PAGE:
‘Padel Tennis’ at Rocks Lane sports club

Images above: Coach Rafa teaching Padel tennis at the Rocks Lane courts

There’s an up and coming sport sweeping Europe and it’s available to play right now in Chiswick at Rocks Lane sports club.

Padel Tennis is a hybrid of beach tennis and squash, made popular in Spain after being invented by Enrique Corcuera in 1969. According to the Managing Director of Rocks Lane, Chris Warren, the game’s popularity has recently skyrocketed. Around 250,000 more people per year are seeking out the game.

The court is the size of a single tennis court, 10 x 20 metres, with a tennis net in the middle of the court. The difference is that the whole area is in an enclosed cage with glass walls at the back of the court, which players hit the ball off, like squash.

The rallies last longer than they do in traditional tennis.

“Like 90% of the time you’re picking the balls up” Chris says, “whereas [in Padel Tennis] this is an enclosed area, you can play the balls off the fences back into play, so the rally can go on for ten, 20 or more shorts which is a lot longer than the average tennis rally.”

In an interview with TalkSport, Chris explained how the game differed from other tennis variations, and how this obscure sport is edging into the limelight in the UK’s sports circles through its popularity amongst celebrity footballers.

Padel, Paddle or Pickle?

There are a few different kinds of tennis games which are pretty similar and the differences are often jumbled up.

Padel tennis should not be confused with the other similarly spelt ‘Paddle Tennis’. This game usually associated with American-style game played in country clubs. The sport is is played on a platform with wooden bats called ‘paddles.’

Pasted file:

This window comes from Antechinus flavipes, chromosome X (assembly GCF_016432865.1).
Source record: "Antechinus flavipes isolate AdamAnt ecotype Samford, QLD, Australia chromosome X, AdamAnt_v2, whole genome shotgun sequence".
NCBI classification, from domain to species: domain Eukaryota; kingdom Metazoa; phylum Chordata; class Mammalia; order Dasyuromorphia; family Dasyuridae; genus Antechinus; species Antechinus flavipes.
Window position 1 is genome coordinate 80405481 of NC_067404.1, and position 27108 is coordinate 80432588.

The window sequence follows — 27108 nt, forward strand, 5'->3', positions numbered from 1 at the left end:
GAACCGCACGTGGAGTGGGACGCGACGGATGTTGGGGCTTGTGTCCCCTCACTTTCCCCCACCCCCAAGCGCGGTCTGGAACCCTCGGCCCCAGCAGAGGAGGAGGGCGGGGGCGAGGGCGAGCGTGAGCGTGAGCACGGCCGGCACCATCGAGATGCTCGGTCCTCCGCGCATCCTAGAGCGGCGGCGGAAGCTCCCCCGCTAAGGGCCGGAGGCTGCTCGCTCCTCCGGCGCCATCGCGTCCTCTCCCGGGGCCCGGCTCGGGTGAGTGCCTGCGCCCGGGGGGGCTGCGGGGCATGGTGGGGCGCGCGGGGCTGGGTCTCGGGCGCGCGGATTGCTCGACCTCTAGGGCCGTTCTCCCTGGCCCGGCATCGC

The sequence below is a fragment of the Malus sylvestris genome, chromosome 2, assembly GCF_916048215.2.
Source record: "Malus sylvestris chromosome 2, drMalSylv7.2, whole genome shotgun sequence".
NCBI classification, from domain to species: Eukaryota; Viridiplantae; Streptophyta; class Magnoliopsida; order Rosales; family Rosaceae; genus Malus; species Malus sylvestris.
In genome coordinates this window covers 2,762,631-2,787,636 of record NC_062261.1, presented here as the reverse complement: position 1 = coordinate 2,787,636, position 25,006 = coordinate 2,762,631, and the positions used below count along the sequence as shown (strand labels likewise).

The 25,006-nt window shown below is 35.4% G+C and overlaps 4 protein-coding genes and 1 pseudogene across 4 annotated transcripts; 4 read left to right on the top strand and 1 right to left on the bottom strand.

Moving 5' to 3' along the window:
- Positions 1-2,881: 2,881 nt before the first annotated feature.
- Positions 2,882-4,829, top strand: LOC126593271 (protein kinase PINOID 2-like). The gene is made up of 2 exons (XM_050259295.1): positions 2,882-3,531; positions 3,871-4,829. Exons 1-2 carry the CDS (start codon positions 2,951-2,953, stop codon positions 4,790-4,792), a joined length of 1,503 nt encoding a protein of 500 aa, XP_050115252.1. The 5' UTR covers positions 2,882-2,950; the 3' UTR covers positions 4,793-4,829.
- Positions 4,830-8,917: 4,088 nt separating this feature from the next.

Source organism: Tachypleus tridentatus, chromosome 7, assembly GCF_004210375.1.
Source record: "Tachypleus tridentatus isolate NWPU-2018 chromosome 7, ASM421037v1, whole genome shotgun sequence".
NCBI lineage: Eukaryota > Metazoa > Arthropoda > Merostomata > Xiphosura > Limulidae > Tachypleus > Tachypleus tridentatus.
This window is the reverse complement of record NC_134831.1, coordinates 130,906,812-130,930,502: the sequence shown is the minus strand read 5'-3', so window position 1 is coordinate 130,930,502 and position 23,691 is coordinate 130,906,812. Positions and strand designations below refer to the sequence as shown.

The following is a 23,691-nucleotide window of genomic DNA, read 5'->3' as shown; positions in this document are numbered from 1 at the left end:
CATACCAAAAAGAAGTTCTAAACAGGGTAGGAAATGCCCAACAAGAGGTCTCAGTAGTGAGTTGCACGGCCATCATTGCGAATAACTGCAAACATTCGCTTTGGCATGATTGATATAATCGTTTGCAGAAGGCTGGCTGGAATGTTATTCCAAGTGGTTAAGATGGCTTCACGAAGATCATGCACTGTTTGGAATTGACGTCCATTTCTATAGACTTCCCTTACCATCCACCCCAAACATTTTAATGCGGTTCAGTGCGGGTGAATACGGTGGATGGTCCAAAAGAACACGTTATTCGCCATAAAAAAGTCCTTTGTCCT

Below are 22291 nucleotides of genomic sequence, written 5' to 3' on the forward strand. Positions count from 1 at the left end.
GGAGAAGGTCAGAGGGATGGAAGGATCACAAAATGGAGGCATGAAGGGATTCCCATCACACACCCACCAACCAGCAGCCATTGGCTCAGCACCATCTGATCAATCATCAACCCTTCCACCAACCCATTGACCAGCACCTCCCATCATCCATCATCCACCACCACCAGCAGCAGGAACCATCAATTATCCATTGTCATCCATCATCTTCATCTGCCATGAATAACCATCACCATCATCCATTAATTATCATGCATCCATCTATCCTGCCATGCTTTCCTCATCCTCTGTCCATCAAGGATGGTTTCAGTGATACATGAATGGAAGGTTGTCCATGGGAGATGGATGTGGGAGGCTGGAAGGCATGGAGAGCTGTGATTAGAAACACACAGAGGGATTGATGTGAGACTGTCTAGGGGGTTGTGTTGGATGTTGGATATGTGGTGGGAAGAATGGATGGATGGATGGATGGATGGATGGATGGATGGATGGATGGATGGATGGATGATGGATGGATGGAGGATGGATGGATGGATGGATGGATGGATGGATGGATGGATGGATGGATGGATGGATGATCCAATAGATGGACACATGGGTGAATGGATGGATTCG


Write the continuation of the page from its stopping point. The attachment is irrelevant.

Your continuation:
‘Pickleball’, another iteration of tennis, combines badminton, table tennis and regular tennis. Played on a badminton court between four people. The game is played with with a very light ball unlike padel ball which is played with a regular tennis ball.

Pickleball is also one of the fastest growing sports in the United States. The spread of the sport is attributed to its popularity within community centers, physical education classes, public parks, private health clubs.

Image above: Lionel Messi, a padel tennis player

Padel ‘crosses all boundaries’

Spain is likely the most popular location for padel tennis at the moment, with other 20,000 courts already established in the country. Even the famous Barcelona player Lionel Messi had a private court built in his home.

“Footballers have been getting massively into it”, says Chris, “Jurgen Klopp said its his favourite sport to play and there’s even a court which has been put in the training camp at Man City.”

Asked why it resonates with footballers so much, Chris replied:

“If you’re a footballer you’ve obviously got great footwork already, you can move easily you can anticipate where the ball is going and you’ve got good hand-eye coordination. Padel is easy to pick up quickly because you’ve got a small racket whereas with tennis it’s a bigger racket with strings and it’s more difficult to control the ball.

“Also when you go on holiday, you’ve got all different ages playing a padel type game with the beach tennis. The game crosses all boundaries when it comes to age, ability and it’s so easy to pick up and enjoy.”

Image above: Rocks Lane sports club, nearest tube station Turnham Green

Growing in popularity in the UK

Padel has been adopted by the London Tennis Association and now sits alongside traditional lawn tennis and have been promoting it “big time”. But at the moment the UK only has around 80 courts compared to the 20,000 in Spain. In Sweden there over 700 courts which started in the last few years.

Chris says there be a big increase in courts in the coming years. At the moment private sector dominates the ownership of most UK courts, meaning that the sport can be quite inaccessible to some people.

At the moment there are six courts in Chiswick which are available at Rocks Lane for now, but Chris hopes to make the sport more accessible to people by working to have public courts opened.

“It can become massive because a lot of sports take up a lot of time. Padel you can just have a friend, four people or one other person and cuts across gender boundaries etc anyone can play it.”

If you want more information about padel tennis, or would like to book a court to play on, you can contact Chiswick Rocks Lane at:

020 8994 1313


Mon – Fri 9.00am – 10.00pm

Sat 9.00am – 6.00pm

Sun 9.00am – 7.00pm

Bank Holidays 9.00am – 6.00pm

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